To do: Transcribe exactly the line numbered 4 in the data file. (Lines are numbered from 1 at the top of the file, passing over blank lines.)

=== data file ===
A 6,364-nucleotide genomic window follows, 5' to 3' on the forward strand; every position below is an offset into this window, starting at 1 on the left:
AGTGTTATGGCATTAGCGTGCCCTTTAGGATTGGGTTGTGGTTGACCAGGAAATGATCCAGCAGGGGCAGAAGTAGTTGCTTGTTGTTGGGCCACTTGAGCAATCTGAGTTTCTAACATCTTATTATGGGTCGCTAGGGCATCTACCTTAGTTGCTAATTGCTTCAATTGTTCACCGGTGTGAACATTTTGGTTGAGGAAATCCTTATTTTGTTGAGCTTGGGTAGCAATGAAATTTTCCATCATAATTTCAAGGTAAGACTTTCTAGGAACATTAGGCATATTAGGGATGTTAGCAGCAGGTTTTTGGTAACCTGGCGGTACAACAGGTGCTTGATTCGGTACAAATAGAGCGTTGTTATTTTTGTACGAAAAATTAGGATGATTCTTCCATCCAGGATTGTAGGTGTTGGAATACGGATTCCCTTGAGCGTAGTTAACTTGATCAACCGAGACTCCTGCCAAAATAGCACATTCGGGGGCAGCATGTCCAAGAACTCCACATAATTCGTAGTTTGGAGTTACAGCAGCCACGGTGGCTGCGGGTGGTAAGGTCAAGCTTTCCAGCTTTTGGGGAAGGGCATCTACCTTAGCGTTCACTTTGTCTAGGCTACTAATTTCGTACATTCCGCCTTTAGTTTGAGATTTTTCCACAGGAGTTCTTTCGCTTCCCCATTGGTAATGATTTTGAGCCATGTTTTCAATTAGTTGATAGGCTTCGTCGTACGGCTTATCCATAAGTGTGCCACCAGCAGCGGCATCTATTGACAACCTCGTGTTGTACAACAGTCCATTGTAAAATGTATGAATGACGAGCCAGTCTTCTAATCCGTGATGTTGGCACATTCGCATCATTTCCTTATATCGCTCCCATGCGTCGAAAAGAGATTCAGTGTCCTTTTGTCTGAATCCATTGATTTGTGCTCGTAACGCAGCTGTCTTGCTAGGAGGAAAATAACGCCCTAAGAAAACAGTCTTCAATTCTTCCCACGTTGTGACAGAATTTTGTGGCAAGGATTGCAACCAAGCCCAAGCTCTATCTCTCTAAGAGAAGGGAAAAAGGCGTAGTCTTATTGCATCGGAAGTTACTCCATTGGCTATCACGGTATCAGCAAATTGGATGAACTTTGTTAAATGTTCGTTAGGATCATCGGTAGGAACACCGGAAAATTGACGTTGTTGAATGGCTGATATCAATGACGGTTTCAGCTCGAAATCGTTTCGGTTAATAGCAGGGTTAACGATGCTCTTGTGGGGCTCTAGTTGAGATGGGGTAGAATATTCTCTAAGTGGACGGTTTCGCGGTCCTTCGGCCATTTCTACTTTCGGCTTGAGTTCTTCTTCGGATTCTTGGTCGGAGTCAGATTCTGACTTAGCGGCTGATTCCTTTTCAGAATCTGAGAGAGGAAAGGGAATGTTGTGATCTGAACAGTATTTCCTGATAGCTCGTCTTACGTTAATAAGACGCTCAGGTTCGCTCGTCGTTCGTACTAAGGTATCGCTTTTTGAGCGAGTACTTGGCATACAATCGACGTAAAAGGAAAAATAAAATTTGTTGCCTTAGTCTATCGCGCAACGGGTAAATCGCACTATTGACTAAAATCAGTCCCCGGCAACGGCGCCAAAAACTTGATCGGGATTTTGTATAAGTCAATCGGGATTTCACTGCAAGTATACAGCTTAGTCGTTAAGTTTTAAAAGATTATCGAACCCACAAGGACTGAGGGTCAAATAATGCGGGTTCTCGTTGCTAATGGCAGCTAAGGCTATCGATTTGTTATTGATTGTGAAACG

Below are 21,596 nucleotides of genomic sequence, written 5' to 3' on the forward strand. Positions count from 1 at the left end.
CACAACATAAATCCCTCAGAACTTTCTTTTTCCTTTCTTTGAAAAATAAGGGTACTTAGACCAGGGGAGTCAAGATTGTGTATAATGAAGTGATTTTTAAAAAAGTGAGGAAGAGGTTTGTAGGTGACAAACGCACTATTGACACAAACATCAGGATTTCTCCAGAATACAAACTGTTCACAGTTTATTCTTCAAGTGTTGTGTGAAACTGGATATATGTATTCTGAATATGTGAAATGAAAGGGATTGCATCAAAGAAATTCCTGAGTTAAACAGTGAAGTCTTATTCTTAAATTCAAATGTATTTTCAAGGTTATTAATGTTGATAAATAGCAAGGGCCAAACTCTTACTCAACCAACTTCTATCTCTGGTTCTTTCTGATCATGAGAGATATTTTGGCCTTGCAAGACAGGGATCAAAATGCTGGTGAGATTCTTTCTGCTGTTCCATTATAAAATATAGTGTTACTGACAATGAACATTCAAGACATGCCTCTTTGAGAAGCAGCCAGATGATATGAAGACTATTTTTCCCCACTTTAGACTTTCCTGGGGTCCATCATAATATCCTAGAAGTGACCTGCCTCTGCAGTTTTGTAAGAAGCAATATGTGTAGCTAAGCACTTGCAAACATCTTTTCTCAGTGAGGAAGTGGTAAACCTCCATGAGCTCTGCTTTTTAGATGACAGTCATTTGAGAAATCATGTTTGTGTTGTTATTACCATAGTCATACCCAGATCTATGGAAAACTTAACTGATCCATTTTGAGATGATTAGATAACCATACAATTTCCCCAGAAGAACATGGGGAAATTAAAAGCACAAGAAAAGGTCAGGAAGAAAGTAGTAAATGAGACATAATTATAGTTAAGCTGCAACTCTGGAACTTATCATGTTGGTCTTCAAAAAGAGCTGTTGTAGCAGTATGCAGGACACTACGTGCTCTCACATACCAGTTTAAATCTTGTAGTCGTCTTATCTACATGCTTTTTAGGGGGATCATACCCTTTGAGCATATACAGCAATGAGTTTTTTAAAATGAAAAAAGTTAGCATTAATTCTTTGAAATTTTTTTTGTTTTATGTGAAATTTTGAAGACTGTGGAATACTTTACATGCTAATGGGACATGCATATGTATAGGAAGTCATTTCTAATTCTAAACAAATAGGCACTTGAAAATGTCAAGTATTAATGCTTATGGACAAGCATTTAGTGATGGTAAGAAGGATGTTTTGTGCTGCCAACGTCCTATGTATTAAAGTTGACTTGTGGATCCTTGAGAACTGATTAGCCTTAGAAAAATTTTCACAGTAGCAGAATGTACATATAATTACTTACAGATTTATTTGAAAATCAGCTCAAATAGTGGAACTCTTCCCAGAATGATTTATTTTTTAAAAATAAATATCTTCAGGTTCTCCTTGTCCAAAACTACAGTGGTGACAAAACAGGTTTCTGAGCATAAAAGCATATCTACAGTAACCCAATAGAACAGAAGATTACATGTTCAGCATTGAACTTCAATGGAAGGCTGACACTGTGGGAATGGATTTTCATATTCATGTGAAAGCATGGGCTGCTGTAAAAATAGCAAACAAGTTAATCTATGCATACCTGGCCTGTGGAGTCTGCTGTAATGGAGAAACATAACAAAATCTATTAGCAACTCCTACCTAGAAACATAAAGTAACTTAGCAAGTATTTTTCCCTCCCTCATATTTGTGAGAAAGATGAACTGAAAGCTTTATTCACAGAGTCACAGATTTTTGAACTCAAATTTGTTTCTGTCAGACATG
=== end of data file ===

CACAACATAAATCCCTCAGAACTTTCTTTTTCCTTTCTTTGAAAAATAAGGGTACTTAGACCAGGGGAGTCAAGATTGTGTATAATGAAGTGATTTTTAAAAAAGTGAGGAAGAGGTTTGTAGGTGACAAACGCACTATTGACACAAACATCAGGATTTCTCCAGAATACAAACTGTTCACAGTTTATTCTTCAAGTGTTGTGTGAAACTGGATATATGTATTCTGAATATGTGAAATGAAAGGGATTGCATCAAAGAAATTCCTGAGTTAAACAGTGAAGTCTTATTCTTAAATTCAAATGTATTTTCAAGGTTATTAATGTTGATAAATAGCAAGGGCCAAACTCTTACTCAACCAACTTCTATCTCTGGTTCTTTCTGATCATGAGAGATATTTTGGCCTTGCAAGACAGGGATCAAAATGCTGGTGAGATTCTTTCTGCTGTTCCATTATAAAATATAGTGTTACTGACAATGAACATTCAAGACATGCCTCTTTGAGAAGCAGCCAGATGATATGAAGACTATTTTTCCCCACTTTAGACTTTCCTGGGGTCCATCATAATATCCTAGAAGTGACCTGCCTCTGCAGTTTTGTAAGAAGCAATATGTGTAGCTAAGCACTTGCAAACATCTTTTCTCAGTGAGGAAGTGGTAAACCTCCATGAGCTCTGCTTTTTAGATGACAGTCATTTGAGAAATCATGTTTGTGTTGTTATTACCATAGTCATACCCAGATCTATGGAAAACTTAACTGATCCATTTTGAGATGATTAGATAACCATACAATTTCCCCAGAAGAACATGGGGAAATTAAAAGCACAAGAAAAGGTCAGGAAGAAAGTAGTAAATGAGACATAATTATAGTTAAGCTGCAACTCTGGAACTTATCATGTTGGTCTTCAAAAAGAGCTGTTGTAGCAGTATGCAGGACACTACGTGCTCTCACATACCAGTTTAAATCTTGTAGTCGTCTTATCTACATGCTTTTTAGGGGGATCATACCCTTTGAGCATATACAGCAATGAGTTTTTTAAAATGAAAAAAGTTAGCATTAATTCTTTGAAATTTTTTTTGTTTTATGTGAAATTTTGAAGACTGTGGAATACTTTACATGCTAATGGGACATGCATATGTATAGGAAGTCATTTCTAATTCTAAACAAATAGGCACTTGAAAATGTCAAGTATTAATGCTTATGGACAAGCATTTAGTGATGGTAAGAAGGATGTTTTGTGCTGCCAACGTCCTATGTATTAAAGTTGACTTGTGGATCCTTGAGAACTGATTAGCCTTAGAAAAATTTTCACAGTAGCAGAATGTACATATAATTACTTACAGATTTATTTGAAAATCAGCTCAAATAGTGGAACTCTTCCCAGAATGATTTATTTTTTAAAAATAAATATCTTCAGGTTCTCCTTGTCCAAAACTACAGTGGTGACAAAACAGGTTTCTGAGCATAAAAGCATATCTACAGTAACCCAATAGAACAGAAGATTACATGTTCAGCATTGAACTTCAATGGAAGGCTGACACTGTGGGAATGGATTTTCATATTCATGTGAAAGCATGGGCTGCTGTAAAAATAGCAAACAAGTTAATCTATGCATACCTGGCCTGTGGAGTCTGCTGTAATGGAGAAACATAACAAAATCTATTAGCAACTCCTACCTAGAAACATAAAGTAACTTAGCAAGTATTTTTCCCTCCCTCATATTTGTGAGAAAGATGAACTGAAAGCTTTATTCACAGAGTCACAGATTTTTGAACTCAAATTTGTTTCTGTCAGACATG